Immuno-Oncology

Our immuno-oncology focus is to trigger the patient’s own immune system to eradicate cancer. Immunotherapies are now being studied to “turn on the lights” so the immune system can identify and kill cancer.

The tumor microenvironment is the cellular neighborhood in which the tumor exists, including blood vessels, immune cells and other cell types, signaling molecules and extracellular matrix. A major challenge is that tumors can influence their microenvironments by releasing signals which camouflage the tumor cells.

Our investigational approach is to trigger the immune system to enable recognition of the tumor cells and eradicate them. We accomplish this by genetically modifying the patient’s own cancer cells to produce one of the most potent signaling agents, the cytokine IL-12. IL-12 is the KEY cytokine in the initiation a powerful immune response instructing the immune system to identify, target and kill cancer cells. The result is a novel approach to activate cytotoxic CD4+ T cells to specifically eliminate tumor cells. A long-lasting anti-cancer immune response is maintained via memory CD8+ T cells.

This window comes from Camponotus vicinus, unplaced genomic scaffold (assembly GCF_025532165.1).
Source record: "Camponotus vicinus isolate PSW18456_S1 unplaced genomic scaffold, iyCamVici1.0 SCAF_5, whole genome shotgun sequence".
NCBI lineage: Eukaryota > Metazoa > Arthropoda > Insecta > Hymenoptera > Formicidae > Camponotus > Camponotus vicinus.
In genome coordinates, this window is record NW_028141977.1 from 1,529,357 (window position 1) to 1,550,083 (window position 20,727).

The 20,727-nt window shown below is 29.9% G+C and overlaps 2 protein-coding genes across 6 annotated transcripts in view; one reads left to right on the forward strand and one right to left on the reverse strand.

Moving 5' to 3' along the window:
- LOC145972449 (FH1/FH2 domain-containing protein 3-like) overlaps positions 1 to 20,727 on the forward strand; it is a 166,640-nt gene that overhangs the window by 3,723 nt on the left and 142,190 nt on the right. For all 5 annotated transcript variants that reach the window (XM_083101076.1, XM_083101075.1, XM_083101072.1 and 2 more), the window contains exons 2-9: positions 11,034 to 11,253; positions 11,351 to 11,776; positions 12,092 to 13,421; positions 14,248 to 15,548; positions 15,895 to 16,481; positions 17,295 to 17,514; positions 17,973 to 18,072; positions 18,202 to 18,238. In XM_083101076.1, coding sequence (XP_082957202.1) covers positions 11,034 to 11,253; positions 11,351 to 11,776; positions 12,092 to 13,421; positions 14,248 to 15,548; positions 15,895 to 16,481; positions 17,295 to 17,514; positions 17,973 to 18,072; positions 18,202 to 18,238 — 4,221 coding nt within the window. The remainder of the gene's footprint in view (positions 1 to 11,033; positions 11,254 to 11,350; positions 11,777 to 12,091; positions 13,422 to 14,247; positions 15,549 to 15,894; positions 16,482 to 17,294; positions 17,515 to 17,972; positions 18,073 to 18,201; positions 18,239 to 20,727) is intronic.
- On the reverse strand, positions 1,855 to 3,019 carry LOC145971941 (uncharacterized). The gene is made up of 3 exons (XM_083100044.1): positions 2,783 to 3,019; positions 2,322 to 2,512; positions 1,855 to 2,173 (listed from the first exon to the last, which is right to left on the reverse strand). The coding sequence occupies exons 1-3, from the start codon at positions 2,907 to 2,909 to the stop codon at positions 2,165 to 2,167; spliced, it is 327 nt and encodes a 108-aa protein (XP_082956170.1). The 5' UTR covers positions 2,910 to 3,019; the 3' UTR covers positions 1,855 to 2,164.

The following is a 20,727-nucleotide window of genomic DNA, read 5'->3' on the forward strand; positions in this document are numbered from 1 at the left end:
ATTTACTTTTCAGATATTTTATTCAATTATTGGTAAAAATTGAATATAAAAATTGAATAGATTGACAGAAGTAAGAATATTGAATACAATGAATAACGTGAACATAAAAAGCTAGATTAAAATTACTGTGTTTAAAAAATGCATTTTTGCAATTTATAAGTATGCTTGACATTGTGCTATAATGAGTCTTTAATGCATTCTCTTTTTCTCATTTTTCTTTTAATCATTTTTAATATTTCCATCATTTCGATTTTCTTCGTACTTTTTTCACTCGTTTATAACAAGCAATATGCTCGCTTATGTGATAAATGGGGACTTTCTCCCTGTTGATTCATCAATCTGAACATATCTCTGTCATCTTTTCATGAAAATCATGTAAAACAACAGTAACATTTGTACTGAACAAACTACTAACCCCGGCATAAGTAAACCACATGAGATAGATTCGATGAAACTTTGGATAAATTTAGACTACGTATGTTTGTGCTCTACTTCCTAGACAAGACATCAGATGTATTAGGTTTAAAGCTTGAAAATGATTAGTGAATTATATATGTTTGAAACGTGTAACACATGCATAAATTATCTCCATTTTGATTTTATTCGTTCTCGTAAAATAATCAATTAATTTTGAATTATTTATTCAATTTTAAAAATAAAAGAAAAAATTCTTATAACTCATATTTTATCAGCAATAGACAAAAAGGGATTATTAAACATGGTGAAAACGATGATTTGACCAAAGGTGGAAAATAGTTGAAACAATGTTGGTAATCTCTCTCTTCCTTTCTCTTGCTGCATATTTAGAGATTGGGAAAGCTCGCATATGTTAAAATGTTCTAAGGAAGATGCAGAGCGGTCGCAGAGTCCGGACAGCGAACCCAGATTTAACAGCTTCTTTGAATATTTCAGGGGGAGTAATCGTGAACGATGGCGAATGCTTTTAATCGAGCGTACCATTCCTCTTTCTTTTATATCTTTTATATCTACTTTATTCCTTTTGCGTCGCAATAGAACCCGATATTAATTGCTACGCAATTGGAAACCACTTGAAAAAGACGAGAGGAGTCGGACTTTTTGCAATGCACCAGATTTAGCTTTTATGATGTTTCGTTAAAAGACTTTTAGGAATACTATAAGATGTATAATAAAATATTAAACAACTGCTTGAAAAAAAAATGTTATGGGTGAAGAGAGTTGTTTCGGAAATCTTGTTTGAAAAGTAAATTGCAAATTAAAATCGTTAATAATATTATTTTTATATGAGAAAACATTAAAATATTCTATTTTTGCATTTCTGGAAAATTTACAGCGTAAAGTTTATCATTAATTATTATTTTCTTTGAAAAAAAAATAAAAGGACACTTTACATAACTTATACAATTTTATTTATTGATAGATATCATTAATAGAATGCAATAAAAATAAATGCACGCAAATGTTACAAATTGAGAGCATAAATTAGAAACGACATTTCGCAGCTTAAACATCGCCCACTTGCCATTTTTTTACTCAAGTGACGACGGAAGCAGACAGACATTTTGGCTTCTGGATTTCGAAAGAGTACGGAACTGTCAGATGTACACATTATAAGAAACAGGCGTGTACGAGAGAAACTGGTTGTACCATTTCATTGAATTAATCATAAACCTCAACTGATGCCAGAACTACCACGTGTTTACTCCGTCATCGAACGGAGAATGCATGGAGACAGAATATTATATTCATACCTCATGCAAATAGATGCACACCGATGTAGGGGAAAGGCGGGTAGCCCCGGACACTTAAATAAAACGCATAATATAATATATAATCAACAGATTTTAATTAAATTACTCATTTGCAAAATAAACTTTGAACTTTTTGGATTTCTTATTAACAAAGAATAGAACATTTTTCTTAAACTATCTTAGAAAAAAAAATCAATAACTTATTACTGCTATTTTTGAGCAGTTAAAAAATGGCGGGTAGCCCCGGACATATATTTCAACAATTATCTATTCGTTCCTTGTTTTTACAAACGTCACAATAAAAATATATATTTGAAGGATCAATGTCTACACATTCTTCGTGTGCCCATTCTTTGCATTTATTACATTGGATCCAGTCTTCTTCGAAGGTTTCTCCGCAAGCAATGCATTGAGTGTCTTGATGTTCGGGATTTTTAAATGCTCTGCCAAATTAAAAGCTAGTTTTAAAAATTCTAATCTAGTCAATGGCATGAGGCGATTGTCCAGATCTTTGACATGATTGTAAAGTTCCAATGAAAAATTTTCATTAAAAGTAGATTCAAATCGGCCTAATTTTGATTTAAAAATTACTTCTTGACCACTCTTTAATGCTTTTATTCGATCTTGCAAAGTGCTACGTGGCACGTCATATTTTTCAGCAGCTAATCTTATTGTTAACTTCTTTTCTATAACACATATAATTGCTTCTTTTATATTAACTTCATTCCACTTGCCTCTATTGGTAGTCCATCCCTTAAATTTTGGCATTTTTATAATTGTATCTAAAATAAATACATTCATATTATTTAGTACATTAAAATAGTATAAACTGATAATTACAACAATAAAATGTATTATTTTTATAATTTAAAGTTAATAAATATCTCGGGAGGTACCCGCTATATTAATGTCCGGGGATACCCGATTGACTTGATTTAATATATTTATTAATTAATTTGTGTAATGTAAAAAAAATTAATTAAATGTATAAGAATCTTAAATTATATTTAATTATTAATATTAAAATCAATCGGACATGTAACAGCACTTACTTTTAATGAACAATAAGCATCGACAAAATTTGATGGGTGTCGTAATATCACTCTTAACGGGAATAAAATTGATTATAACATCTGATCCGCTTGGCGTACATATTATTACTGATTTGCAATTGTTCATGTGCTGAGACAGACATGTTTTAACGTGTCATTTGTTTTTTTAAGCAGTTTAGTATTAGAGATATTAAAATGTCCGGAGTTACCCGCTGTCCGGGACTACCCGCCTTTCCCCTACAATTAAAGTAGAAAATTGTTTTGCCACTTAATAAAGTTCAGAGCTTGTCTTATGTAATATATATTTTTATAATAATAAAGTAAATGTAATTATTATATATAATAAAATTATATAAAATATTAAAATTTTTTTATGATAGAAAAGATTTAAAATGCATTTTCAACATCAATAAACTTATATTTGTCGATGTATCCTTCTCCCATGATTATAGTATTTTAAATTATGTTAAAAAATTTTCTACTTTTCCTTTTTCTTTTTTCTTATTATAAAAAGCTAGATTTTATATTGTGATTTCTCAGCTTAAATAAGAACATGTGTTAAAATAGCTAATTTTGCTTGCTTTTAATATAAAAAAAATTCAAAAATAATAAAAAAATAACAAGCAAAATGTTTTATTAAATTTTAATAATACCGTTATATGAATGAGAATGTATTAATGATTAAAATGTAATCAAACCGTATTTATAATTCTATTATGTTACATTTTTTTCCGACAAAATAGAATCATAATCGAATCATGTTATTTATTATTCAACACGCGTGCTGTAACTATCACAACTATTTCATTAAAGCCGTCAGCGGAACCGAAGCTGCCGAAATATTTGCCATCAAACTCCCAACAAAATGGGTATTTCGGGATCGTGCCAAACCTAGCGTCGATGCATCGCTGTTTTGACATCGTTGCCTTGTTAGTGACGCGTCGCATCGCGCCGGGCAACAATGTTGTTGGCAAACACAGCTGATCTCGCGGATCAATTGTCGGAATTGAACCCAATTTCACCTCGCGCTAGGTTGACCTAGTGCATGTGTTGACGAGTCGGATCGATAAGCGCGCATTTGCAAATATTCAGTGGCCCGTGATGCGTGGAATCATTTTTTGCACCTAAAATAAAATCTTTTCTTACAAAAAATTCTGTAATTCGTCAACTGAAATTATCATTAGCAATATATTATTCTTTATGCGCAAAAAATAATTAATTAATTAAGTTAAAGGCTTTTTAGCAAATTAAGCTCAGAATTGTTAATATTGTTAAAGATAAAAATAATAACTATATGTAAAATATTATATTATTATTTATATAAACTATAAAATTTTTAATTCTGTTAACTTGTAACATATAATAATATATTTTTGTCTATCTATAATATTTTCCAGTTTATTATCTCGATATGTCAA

Cancer Immunotherapy Overview

Publications

Nelles ME, Moreau JM, Furlonger CL, Berger A, Medin JA, Paige CJ. Murine splenic CD4+ T cells, induced by innate immune cell interactions and secreted factors, develop antileukemia cytotoxicity.
Cancer Immunology Res. 2(11):1113-24(2014).

Wei, Louis Z; Xu Y, Nelles EM, Furlonger C, Wang JCM, Di Grappa MA, Khokha R, Medin JA, Paige CJ. Localized interleukin-12 delivery for immunotherapy of solid tumours.
J. Cellular & Molecular Medicine 17(11):1465-74 (2013).

Labbe A, Nelles M, Walia J, Jia L, Furlonger C, Nonaka T, Medin JA, Paige CJ. IL-12 immunotherapy of murine leukaemia: comparison of systemic versus gene modified cell therapy.
J. Cellular & Molecular Medicine 13(8B):1962-76 (2009).